“The Citizen Leader track is for the student looking for the lessons and training that are typically provided to military-oriented Cadets, but who may not necessarily desire a career in the military,” said Robert Smith, Ph.D MEd, provost of VFMC. “Citizen Leaders become equipped with the understanding and value of self-discipline, physical fitness, a daily schedule, leadership skills, and character development for everyday life.”

From the time they step onto Campus until graduation, all students are members of the Corps of Cadets – the student body of VFMC. It is Cadet led, and they are responsible for holding each other accountable and helping each other overcome challenges.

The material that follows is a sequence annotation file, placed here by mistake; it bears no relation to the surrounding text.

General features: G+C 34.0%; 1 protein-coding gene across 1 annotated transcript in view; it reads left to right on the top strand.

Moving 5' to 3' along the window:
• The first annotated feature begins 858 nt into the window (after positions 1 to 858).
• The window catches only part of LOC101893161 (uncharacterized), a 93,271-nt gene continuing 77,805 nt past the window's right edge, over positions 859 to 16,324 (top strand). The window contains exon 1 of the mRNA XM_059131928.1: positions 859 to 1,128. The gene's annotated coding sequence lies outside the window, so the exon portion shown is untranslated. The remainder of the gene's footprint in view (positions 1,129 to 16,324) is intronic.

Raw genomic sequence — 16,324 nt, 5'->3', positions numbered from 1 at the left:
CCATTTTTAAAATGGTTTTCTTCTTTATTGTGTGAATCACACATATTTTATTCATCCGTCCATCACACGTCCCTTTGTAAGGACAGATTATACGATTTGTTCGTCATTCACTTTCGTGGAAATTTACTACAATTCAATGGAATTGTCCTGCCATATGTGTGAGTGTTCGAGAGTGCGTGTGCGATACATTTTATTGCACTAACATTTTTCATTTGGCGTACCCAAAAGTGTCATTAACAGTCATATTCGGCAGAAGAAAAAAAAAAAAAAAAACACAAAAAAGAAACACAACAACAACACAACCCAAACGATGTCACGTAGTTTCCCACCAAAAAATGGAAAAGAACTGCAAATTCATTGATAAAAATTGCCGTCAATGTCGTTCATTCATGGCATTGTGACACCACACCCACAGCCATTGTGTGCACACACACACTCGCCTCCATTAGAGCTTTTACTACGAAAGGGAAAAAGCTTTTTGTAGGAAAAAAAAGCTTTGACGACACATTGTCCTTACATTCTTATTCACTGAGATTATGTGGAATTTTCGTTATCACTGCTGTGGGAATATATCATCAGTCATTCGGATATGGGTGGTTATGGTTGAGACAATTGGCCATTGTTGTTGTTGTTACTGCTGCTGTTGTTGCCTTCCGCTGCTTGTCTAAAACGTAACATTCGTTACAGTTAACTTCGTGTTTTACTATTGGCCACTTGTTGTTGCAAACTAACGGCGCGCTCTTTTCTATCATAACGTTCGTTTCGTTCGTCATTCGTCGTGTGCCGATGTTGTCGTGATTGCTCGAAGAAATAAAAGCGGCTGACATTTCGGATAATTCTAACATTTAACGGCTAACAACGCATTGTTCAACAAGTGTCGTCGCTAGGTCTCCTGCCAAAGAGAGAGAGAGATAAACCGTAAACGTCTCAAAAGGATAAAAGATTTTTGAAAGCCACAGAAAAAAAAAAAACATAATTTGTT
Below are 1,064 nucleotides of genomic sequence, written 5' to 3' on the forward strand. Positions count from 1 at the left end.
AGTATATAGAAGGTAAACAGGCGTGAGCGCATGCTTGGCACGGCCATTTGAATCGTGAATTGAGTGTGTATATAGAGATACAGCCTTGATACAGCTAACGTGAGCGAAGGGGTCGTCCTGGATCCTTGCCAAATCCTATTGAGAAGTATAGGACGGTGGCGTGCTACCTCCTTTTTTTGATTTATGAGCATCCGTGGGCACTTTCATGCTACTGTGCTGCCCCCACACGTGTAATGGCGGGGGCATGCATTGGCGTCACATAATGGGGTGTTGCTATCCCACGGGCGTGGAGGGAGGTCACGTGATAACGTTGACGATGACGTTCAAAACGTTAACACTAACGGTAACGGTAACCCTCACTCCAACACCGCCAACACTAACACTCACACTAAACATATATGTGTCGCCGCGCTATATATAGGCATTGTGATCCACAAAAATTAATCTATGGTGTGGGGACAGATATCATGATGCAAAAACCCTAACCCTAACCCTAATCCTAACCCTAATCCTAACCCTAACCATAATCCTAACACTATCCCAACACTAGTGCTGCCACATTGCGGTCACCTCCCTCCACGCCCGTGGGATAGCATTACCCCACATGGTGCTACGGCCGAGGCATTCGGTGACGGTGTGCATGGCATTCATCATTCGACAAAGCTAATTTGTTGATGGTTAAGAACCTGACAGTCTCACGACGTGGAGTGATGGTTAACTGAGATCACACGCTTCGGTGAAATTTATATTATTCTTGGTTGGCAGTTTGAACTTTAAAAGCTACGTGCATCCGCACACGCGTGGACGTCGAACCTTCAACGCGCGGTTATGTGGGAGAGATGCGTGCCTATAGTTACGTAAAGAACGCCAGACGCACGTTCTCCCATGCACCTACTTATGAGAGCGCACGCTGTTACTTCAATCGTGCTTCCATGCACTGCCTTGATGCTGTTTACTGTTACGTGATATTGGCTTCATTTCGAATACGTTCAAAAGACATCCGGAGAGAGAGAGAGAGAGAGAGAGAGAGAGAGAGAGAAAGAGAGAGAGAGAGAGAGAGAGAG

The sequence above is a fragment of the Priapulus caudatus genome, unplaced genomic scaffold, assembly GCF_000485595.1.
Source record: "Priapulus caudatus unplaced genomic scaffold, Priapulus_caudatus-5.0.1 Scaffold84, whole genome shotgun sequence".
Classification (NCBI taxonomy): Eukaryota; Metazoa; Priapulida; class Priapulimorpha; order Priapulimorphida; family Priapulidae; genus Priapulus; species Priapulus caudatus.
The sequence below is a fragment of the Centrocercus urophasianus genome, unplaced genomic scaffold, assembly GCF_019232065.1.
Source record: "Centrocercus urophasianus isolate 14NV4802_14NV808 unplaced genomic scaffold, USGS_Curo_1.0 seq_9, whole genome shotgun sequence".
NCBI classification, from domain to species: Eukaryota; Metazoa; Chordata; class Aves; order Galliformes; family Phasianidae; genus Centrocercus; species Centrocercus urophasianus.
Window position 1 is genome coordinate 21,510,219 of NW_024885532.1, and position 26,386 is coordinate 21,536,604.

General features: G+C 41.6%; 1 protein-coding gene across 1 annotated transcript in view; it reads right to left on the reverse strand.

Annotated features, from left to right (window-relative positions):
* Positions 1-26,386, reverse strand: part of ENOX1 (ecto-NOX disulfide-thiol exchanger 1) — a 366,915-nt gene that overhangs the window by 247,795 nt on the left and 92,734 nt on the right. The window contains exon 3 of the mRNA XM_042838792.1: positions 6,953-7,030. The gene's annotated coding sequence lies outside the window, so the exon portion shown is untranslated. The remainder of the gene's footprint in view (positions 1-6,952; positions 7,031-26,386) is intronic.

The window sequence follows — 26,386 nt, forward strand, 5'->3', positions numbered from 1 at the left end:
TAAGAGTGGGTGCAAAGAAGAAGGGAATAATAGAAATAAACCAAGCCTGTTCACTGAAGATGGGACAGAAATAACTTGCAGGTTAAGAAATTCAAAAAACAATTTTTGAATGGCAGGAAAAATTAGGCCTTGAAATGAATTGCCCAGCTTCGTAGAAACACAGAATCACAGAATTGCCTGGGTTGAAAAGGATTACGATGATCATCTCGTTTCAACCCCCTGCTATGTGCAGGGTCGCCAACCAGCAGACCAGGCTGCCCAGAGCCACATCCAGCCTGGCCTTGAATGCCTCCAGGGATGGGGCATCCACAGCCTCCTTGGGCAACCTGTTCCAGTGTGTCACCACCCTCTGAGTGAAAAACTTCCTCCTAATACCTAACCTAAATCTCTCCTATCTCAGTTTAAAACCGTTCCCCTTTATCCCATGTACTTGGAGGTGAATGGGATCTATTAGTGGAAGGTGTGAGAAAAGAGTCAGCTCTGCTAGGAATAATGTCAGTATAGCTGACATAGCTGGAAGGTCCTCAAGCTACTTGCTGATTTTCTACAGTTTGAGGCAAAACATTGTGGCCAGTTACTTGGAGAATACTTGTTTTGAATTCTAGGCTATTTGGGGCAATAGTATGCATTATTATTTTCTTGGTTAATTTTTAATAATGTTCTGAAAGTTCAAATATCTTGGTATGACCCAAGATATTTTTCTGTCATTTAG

To become a member of the Corps of Cadets, all new students go through a Plebe system.  This is a period of time where they will learn the customs, courtesies, and traditions of VFMC as well as how to live within the Corps of Cadets.  Their day begins at 0600 with physical training, from 0800-1600 they proceed to their classes, from 1600-1730 they have time for club activities and intramurals, and from 1900-2100 they have mandatory study hall.  This is the structure that the military model provides and allows Cadets to begin to develop the personal motivation and time management skills that will serve them well when they leave VFMC and must create their own structure.

Teaching young people the skills necessary to discipline themselves and lead others is at the heart of the military model of education at VFMC.  The College is a leadership factory where students start honing this skill from day one.